Factors influencing professionalism and the viability of local firms in Nigeria
It is imperative to know the place of professionalism in the viability of local construction firms (LCFs) in developing countries. This article identified and examined various factors related to professionalism from diverse aspects that influence firms’ viability in the construction industry. From a literature review, 37 variables influencing the viability of local construction firms were identified of which 19 relate to professionalism. 177 staff from LCFs who were awarded building contracts in selected institutions in Nigeria were requested to rate the importance of each viability factor on a 5-point Likert scale. Mean score ratings and principal component analysis were used to identify and summarise the most important factors. Three of the four “extremely important” factors are directly related to profes-sionalism in the construction industry: organisational competence, quality of work and services, and quality of construction work and services, with mean scores of 4.4, 4.31, and 4.30, respectively. Out of the 11 component factors obtained, three topmost factors are directly related to professionalism in the construction industry. These factors were labelled: "construction resources” (9.27%); “improved construction method” (3.24%), and “quality service and satisfaction” (2.84%). These factors substantiate the importance of professionalism in the viability of LCFs and should motivate various professionals in the construction industry to demonstrate their effectiveness in good service delivery and ethics.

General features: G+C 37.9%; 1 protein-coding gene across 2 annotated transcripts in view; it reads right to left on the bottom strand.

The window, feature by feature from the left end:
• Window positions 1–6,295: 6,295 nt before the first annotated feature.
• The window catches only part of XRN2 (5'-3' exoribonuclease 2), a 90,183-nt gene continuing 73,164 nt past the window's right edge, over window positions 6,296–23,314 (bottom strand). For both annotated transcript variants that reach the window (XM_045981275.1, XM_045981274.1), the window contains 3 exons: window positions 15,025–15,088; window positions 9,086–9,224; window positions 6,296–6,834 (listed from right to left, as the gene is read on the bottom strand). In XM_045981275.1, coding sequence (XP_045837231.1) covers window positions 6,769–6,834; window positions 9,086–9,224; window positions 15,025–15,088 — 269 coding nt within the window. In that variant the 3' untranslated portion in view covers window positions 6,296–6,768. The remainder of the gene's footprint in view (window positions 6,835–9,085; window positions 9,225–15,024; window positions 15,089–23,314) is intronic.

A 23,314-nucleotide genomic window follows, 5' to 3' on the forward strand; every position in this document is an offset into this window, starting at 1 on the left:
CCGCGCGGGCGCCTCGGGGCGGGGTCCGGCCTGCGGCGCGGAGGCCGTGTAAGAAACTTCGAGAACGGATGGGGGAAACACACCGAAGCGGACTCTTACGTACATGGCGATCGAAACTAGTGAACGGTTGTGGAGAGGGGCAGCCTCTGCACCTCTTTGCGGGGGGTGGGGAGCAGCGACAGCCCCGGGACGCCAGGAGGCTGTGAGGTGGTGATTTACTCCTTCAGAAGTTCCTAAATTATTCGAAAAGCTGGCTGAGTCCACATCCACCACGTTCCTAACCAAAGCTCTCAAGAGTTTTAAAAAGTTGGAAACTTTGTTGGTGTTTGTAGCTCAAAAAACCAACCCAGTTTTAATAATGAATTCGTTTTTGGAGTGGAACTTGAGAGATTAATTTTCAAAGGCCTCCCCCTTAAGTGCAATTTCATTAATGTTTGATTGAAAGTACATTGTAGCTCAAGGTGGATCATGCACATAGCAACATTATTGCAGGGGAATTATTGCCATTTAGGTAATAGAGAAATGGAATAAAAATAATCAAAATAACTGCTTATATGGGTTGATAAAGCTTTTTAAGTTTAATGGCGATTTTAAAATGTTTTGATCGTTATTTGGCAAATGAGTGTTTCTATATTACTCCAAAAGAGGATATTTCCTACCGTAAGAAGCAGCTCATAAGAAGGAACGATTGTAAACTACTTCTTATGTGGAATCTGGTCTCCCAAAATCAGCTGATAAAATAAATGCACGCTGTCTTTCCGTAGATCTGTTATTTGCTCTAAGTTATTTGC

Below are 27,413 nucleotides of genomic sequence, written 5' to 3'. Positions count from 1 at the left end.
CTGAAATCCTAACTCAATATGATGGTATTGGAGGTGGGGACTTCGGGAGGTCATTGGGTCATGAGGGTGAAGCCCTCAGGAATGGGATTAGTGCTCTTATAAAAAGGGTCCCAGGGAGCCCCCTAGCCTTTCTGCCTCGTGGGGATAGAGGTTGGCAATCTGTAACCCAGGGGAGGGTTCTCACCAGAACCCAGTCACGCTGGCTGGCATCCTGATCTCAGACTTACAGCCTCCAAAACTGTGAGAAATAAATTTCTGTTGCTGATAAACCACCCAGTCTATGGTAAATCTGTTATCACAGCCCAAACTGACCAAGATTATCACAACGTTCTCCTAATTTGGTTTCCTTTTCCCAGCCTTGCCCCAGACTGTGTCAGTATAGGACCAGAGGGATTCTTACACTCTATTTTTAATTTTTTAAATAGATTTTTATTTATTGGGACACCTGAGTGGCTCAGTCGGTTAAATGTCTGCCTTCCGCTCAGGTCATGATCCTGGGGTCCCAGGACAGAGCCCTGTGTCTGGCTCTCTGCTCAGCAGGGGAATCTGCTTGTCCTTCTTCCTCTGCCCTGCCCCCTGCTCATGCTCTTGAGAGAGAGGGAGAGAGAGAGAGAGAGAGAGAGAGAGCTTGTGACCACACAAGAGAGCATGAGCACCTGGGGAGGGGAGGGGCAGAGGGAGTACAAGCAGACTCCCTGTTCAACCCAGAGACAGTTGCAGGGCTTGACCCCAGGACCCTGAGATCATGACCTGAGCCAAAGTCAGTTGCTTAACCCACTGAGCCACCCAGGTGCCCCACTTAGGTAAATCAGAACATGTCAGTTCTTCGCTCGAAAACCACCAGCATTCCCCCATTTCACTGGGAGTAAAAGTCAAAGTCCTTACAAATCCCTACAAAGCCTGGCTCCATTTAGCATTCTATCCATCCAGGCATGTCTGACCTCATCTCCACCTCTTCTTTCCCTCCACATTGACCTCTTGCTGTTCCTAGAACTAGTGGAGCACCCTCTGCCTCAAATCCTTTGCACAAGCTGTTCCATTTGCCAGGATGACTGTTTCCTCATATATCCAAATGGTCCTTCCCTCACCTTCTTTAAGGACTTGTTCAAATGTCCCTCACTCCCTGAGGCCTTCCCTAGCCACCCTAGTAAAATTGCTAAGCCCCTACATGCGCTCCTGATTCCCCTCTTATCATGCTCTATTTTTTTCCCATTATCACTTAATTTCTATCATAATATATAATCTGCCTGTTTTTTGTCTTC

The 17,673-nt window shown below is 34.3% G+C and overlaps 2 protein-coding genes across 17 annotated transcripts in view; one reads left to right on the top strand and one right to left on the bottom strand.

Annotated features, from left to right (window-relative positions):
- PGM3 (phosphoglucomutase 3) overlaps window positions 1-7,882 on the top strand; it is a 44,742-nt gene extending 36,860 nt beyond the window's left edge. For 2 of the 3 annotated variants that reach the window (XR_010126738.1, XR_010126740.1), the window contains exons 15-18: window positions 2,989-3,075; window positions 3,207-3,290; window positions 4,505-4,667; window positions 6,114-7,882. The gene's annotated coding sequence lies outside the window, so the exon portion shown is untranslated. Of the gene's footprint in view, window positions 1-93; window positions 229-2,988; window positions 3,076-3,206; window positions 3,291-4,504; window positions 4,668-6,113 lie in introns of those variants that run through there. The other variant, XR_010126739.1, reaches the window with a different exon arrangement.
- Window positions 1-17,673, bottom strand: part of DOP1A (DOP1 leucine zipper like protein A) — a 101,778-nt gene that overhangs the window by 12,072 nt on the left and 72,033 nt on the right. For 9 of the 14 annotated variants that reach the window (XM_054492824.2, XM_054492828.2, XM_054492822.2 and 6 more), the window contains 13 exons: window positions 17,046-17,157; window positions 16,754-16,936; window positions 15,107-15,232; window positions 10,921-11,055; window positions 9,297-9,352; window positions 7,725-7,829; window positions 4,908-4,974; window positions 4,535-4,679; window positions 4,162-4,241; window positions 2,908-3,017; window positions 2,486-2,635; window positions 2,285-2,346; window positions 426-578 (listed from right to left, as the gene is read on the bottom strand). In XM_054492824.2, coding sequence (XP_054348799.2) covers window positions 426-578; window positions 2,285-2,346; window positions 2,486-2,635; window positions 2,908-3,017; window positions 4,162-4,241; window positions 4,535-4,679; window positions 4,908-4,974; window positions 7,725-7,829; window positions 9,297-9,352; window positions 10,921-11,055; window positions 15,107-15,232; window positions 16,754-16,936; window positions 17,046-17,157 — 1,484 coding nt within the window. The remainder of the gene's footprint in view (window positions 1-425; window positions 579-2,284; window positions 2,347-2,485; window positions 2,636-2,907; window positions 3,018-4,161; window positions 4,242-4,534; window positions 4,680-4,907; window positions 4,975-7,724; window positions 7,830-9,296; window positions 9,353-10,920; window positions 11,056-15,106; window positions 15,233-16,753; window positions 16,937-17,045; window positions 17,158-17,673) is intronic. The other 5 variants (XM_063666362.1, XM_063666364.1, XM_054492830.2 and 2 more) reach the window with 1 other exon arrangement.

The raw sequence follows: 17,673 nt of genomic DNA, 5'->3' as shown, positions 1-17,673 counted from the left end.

Copyright: Copyright is transferred to the author(s) when an article is accepted for publication.
Publishing rights: When an author/s publish an article in Acta Structilia, the author/s enter into a non-exclusive publishing agreement. This means that author/s may upload a second copy to institutional repositories.
All articles are published under a Creative Commons Attribution Licence (CC BY 4.0); readers are welcome to reproduce, share and adapt the content without permission provided the source is attributed.
Disclaimer: Views and opinions expressed in this article are those of the author(s). Publication thereof does not indicate that the Editorial Staff or the University of the Free State accept responsibility for it.